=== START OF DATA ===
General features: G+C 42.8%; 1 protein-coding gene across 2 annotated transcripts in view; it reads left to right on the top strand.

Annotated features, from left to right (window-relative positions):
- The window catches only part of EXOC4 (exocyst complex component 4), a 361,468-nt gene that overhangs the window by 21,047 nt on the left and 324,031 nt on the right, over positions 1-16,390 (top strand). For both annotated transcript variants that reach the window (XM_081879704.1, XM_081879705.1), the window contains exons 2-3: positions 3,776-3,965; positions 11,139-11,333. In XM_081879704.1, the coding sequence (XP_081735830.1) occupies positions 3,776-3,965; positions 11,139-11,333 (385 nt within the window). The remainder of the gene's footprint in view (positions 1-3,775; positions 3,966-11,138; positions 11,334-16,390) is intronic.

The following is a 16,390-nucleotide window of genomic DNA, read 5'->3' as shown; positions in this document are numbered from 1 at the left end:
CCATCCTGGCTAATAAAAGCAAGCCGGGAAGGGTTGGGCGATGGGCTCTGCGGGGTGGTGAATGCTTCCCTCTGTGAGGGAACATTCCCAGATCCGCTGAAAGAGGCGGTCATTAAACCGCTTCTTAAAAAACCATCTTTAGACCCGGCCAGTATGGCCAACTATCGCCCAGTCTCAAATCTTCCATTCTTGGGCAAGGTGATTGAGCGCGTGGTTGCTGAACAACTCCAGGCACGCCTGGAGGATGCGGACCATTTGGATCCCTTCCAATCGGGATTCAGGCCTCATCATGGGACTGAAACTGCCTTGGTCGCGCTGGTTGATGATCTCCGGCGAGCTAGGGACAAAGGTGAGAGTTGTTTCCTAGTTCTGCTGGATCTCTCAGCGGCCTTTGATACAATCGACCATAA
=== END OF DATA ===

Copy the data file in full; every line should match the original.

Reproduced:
General features: G+C 42.8%; 1 protein-coding gene across 2 annotated transcripts in view; it reads left to right on the top strand.

Annotated features, from left to right (window-relative positions):
- The window catches only part of EXOC4 (exocyst complex component 4), a 361,468-nt gene that overhangs the window by 21,047 nt on the left and 324,031 nt on the right, over positions 1-16,390 (top strand). For both annotated transcript variants that reach the window (XM_081879704.1, XM_081879705.1), the window contains exons 2-3: positions 3,776-3,965; positions 11,139-11,333. In XM_081879704.1, the coding sequence (XP_081735830.1) occupies positions 3,776-3,965; positions 11,139-11,333 (385 nt within the window). The remainder of the gene's footprint in view (positions 1-3,775; positions 3,966-11,138; positions 11,334-16,390) is intronic.

The following is a 16,390-nucleotide window of genomic DNA, read 5'->3' as shown; positions in this document are numbered from 1 at the left end:
CCATCCTGGCTAATAAAAGCAAGCCGGGAAGGGTTGGGCGATGGGCTCTGCGGGGTGGTGAATGCTTCCCTCTGTGAGGGAACATTCCCAGATCCGCTGAAAGAGGCGGTCATTAAACCGCTTCTTAAAAAACCATCTTTAGACCCGGCCAGTATGGCCAACTATCGCCCAGTCTCAAATCTTCCATTCTTGGGCAAGGTGATTGAGCGCGTGGTTGCTGAACAACTCCAGGCACGCCTGGAGGATGCGGACCATTTGGATCCCTTCCAATCGGGATTCAGGCCTCATCATGGGACTGAAACTGCCTTGGTCGCGCTGGTTGATGATCTCCGGCGAGCTAGGGACAAAGGTGAGAGTTGTTTCCTAGTTCTGCTGGATCTCTCAGCGGCCTTTGATACAATCGACCATAA